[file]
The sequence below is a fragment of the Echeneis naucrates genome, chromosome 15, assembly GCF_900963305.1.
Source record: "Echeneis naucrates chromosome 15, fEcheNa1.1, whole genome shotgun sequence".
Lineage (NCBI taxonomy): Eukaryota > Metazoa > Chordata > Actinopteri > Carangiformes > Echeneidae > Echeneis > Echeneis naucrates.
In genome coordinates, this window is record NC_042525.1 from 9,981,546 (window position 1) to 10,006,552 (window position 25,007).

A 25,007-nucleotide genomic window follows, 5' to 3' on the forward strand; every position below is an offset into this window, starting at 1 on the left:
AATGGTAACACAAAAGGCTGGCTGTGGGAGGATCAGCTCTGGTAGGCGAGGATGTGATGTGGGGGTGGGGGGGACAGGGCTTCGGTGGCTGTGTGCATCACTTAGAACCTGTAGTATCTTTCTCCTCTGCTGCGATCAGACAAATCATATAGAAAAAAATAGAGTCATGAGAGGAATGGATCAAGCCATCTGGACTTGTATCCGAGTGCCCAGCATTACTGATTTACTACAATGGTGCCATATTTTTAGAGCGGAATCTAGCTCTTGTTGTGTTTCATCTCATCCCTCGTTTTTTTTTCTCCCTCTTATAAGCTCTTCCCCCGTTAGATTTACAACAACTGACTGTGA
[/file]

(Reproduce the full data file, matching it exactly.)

The sequence below is a fragment of the Echeneis naucrates genome, chromosome 15, assembly GCF_900963305.1.
Source record: "Echeneis naucrates chromosome 15, fEcheNa1.1, whole genome shotgun sequence".
Lineage (NCBI taxonomy): Eukaryota > Metazoa > Chordata > Actinopteri > Carangiformes > Echeneidae > Echeneis > Echeneis naucrates.
In genome coordinates, this window is record NC_042525.1 from 9,981,546 (window position 1) to 10,006,552 (window position 25,007).

A 25,007-nucleotide genomic window follows, 5' to 3' on the forward strand; every position below is an offset into this window, starting at 1 on the left:
AATGGTAACACAAAAGGCTGGCTGTGGGAGGATCAGCTCTGGTAGGCGAGGATGTGATGTGGGGGTGGGGGGGACAGGGCTTCGGTGGCTGTGTGCATCACTTAGAACCTGTAGTATCTTTCTCCTCTGCTGCGATCAGACAAATCATATAGAAAAAAATAGAGTCATGAGAGGAATGGATCAAGCCATCTGGACTTGTATCCGAGTGCCCAGCATTACTGATTTACTACAATGGTGCCATATTTTTAGAGCGGAATCTAGCTCTTGTTGTGTTTCATCTCATCCCTCGTTTTTTTTTCTCCCTCTTATAAGCTCTTCCCCCGTTAGATTTACAACAACTGACTGTGA